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Mums in Norfolk will receive more help and support with breastfeeding from the NHS.
NHS Norfolk has been training people across the county, including GPs, nursery workers and volunteers to answer any questions and show new mums how to breastfeed properly. It has been launched this week to coincide with World Breastfeeding Week.
NHS Norfolk is working towards achieving the UNICEF “Baby Friendly” standard of care for infant feeding. UNICEF’s “Baby Friendly” project started nine months ago in Norfolk and since its launch 180 people have received training. The worldwide initiative works with health-care systems to ensure a high standard of care for pregnant woman and breastfeeding mothers and babies.
It has all been made possible by the Department of Health, who gave NHS Norfolk £99,000 to help fund its breastfeeding programme.
Deborah Garrod, NHS Norfolk’s Maternal, Infant Nutrition and Breastfeeding Co-ordinator, said: “Whilst we strongly encourage breastfeeding as the recommended way to feed a baby, our mission at NHS Norfolk is to make it easier for all mums to obtain the information they need to make an informed choice and then support them in their choice, whatever that may be.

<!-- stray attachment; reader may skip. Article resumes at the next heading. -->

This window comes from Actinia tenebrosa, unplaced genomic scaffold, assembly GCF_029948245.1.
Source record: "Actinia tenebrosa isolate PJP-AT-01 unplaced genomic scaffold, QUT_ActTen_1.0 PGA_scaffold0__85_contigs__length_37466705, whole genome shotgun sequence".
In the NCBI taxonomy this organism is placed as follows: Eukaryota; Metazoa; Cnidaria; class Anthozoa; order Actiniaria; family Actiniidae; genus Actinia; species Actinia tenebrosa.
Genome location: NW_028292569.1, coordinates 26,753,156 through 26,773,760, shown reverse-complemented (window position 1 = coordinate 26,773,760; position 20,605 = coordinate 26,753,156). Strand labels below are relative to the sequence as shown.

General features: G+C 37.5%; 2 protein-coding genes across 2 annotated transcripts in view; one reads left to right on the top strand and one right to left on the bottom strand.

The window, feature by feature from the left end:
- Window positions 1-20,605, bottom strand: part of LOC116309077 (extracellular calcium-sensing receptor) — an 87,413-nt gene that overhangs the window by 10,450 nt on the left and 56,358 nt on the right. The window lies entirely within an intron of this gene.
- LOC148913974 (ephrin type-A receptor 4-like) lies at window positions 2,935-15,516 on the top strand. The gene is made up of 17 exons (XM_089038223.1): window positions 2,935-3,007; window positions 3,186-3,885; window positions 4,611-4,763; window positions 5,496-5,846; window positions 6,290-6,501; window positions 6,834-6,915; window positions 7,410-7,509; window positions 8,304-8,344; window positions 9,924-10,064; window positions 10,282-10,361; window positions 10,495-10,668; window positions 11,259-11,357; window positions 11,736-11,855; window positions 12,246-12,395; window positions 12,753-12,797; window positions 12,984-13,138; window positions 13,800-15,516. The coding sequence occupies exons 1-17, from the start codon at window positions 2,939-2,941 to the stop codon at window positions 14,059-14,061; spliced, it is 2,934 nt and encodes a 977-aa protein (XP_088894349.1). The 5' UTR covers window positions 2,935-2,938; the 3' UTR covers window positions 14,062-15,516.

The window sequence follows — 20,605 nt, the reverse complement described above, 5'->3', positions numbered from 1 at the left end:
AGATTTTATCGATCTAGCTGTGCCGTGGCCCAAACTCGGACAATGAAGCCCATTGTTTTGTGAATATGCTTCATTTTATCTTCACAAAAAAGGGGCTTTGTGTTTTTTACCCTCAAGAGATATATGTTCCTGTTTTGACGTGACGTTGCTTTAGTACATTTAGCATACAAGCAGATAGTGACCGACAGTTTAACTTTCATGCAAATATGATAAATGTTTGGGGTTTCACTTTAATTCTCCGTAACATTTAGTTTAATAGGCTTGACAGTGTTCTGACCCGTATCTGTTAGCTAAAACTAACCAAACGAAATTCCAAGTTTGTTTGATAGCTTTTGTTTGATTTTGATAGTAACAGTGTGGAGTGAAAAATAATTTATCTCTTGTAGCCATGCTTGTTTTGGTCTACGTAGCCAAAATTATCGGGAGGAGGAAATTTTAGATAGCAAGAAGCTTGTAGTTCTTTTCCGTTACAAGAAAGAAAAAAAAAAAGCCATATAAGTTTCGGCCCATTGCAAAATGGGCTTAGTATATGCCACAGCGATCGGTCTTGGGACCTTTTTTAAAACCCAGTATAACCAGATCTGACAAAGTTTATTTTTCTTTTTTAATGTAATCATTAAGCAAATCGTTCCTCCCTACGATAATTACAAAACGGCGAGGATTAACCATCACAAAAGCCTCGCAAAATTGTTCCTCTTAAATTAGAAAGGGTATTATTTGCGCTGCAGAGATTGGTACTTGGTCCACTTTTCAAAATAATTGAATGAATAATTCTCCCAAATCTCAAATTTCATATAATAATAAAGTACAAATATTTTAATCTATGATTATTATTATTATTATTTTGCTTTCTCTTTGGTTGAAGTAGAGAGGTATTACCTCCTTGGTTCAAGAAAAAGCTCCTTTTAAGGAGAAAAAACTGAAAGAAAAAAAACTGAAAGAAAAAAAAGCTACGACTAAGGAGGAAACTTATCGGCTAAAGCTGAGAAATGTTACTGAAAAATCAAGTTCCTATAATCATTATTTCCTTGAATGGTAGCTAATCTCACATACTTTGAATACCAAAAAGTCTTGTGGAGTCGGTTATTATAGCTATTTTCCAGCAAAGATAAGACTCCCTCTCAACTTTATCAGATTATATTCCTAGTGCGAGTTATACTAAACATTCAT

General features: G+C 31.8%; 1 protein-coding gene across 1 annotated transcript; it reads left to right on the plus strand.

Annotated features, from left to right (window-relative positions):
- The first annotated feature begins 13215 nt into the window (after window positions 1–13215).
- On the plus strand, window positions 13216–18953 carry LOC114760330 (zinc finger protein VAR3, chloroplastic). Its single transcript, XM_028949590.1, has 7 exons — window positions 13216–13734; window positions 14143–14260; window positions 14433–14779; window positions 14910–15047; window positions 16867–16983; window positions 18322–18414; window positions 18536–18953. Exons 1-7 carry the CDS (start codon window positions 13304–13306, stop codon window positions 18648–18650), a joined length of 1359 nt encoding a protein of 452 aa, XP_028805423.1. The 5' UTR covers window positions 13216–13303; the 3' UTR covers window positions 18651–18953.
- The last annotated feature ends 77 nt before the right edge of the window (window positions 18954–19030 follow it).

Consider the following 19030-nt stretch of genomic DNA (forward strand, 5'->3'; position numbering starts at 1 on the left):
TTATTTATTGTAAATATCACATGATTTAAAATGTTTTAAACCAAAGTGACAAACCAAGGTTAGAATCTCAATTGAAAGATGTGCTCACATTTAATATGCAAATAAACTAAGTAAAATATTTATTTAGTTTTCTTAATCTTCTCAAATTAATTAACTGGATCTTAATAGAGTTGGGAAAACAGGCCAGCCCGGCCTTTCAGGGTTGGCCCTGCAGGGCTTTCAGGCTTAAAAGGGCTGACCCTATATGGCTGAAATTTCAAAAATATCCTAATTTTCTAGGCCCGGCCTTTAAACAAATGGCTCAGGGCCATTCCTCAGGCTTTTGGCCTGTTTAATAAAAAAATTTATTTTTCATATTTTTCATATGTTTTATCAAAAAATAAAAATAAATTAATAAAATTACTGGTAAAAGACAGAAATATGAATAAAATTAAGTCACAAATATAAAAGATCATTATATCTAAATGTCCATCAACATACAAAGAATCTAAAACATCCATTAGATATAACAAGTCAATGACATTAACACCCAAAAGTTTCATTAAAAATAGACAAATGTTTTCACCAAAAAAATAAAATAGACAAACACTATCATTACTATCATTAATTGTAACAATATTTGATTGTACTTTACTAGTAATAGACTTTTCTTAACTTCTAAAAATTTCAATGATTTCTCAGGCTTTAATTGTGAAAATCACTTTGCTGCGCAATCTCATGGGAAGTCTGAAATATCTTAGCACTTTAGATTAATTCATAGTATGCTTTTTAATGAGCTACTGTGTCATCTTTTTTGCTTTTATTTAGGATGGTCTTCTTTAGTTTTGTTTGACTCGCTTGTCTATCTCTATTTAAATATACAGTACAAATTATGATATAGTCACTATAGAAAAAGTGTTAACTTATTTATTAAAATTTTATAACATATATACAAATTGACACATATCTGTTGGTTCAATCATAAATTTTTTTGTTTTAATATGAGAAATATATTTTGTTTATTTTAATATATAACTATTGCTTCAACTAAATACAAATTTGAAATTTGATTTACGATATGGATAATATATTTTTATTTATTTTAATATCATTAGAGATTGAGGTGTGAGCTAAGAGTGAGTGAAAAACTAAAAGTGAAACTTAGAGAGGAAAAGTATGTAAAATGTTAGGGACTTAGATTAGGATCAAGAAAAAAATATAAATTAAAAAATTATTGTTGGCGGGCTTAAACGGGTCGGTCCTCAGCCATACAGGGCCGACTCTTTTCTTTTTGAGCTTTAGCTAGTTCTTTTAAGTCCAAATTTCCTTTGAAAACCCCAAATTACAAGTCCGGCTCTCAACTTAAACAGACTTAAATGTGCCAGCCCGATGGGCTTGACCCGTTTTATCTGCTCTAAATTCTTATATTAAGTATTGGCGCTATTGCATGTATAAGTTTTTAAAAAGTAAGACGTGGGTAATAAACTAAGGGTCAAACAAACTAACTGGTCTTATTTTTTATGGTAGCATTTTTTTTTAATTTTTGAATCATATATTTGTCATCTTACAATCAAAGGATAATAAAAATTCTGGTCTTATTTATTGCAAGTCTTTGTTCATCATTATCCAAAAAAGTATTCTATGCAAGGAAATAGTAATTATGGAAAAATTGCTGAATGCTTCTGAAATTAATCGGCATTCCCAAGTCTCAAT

"We are not only training midwives - health visitors, maternity care assistants, family support workers, children's centre staff and volunteers are receiving training too. We are keen to work with more GPs and practice nurses , and would advise anyone working with mothers and babies and interested in taking part in the UNICEF Baby Friendly training to contact us."
NHS Norfolk promotes breast feeding as the best way for a mother and child but say they are committed to supporting woman in whatever way they choose to feed their babies.
Lucy Macleod, NHS Norfolk's Consultant in Public Health, said: "Research suggests that breastfeeding can reduce the risk of having stomach bugs, chest infections, asthma, eczema, and allergies. Also, children who are breastfed are thought to be less likely to be obese when they get older.
“Mothers also benefit from developing a strong emotional bond with their child, and can have a reduced risk of pre-menopausal breast and ovarian cancers. They are also less likely to suffer hip fractures in later life.”